Deep vein thromboses (DVT) affect 300,000–600,000 patients in the United States every year1,2. Despite the common occurrence, DVT are difficult to treat with conventional methods used for other blood clot types such as middle cerebral artery (MCA) occlusions. DVT blood clots tend to be older, denser, stiffer, and retracted as compared with unretracted clots typically encountered in MCA occlusions. Thrombolytic agent treatment such as systemic tissue plasminogen activator (tPA) administration for DVT can take over 24 hours to be effective3,4,5. However, such long treatment durations and high doses of tPA (1000 μg/ml) can greatly increase the risk of internal hemorrhage owing to off-target effects, most notably intracranial hemorrhage can lead to stroke or death4. Other more-targeted treatments include mechanical removal via mechanical thrombectomy. While effective at removing the clot, this technique has a risk for causing endothelial damage or producing large clot debris that lead to a pulmonary embolism6,7,8. As such, there is a need to develop site-specific DVT treatments, which minimize the tPA dose and treatment time necessary for effective clot treatment.


Sonothrombolysis is a method that uses ultrasound to facilitate the removal of blood clots. Sonothrombolysis has been particularly effective at treating unretracted blood clots and improving tPA treatment by incorporating ultrasound contrast agents such as microbubbles (MBs)9,10. Cavitation is one of the primary mechanisms of contrast agent-mediated sonothrombolysis9. Stable cavitation occurs when MBs oscillate and induce localized microstreaming and acoustic streaming. Inertial cavitation occurs when the bubbles expand and rapidly collapse, inducing both micostreaming and microjets. Although stable and inertial cavitation can occur concurrently, each is active in different acoustic regimes. In addition to mechanical erosion of the clots due to cavitation, the localized streaming effects improve diffusion of thrombolytic drugs into the clot, thus improving clot lysis11,12.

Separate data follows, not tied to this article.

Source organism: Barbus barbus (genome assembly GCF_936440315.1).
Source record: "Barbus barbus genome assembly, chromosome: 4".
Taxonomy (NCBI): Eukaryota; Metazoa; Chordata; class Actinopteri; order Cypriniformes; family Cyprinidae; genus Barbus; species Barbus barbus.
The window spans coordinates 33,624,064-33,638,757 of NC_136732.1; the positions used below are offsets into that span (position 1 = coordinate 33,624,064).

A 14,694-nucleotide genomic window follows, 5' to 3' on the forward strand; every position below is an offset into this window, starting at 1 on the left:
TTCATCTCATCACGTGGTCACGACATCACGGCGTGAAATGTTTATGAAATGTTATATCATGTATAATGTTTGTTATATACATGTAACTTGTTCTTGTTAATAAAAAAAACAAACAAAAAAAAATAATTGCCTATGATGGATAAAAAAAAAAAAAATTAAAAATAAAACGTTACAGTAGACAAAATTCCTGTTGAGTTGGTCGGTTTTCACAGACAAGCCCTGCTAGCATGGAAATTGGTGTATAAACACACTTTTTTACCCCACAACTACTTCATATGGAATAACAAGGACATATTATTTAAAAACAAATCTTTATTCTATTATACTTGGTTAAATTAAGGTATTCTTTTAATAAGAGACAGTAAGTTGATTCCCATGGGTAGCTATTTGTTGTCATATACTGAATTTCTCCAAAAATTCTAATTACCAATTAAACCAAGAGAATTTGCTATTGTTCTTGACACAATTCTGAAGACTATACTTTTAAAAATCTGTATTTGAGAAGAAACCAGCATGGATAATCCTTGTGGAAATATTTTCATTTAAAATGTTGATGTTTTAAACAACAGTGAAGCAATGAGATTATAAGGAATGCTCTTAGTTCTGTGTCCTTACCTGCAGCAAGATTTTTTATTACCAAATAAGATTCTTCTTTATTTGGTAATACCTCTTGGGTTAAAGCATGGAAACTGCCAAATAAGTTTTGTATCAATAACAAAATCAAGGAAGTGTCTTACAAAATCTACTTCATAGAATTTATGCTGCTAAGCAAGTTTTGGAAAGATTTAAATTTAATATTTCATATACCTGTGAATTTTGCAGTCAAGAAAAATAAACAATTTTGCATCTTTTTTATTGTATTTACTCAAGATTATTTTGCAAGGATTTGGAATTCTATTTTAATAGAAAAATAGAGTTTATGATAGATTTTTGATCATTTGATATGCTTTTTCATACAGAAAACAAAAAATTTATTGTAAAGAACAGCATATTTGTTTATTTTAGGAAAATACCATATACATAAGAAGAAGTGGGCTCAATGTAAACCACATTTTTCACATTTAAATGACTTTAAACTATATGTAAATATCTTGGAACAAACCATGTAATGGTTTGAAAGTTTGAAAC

MBs act as cavitation nuclei, which can result in stable cavitation and inertial cavitation, which are the primary mechanisms for MB-mediated sonothrombolysis. However, when it comes to applications of treating retracted clots, even MB-mediated sonothrombolysis is challenged to disrupt clots efficiently13. Histotripsy and high-intensity focused ultrasound (HIFU) have also been used in pre-clinical studies to treat retracted clots, however, these methods use high peak negative pressures (PNPs) of up to 15 MPa, which requires a large external ultrasound transducer, thus these techniques cannot be used to treat vessel locations with ultrasound blockage, e.g., pulmonary embolism with vessels blocked by the lung or ribs14,15,16,17,18,19.

Nanodroplet-mediated sonothrombolysis

Nanodroplets (NDs) are an ultrasound contrast agent, which has recently been applied not only for enhanced ultrasound imaging, but for enhanced drug delivery and more recently, sonothrombolysis of retracted clots20,21,22,23,24. Upon insonation with sufficient PNPs, nanodroplets are able to transition from liquid droplets to gas-filled bubbles, which then have similar acoustic properties and behaviors as MBs. Given the small size of NDs (100–300 nm) compared with MBs (1–10 μm), NDs have the potential to penetrate into retracted clots with low porosity. Upon insonation, these droplets can then form microchannels within the clot and act to both mechanically break down the clot via cavitation effects and allow for greater diffusion of tPA and cavitation effects inside the clots20,25.

For ND-mediated sonothrombolysis, typical studies use an external HIFU device for these excitations in order to activate the droplets22,23,24. Although initial studies are promising, it requires the PNPs of 3–5 MPa to activate the ND, which exceeds the safety limit for ultrasound imaging and causes concerns for clinical translation. Low-boiling point phase change NDs may overcome the limitations of current ND techniques by reducing the pressure necessary for ND activation and by extension clot lysis, thus allowing a lower PNP output necessary to treat retracted clots22,25,26. These low-boiling point phase change nanodroplets are designed to be stable at up to 37 C and have a vaporization threshold at ~1 MPa26.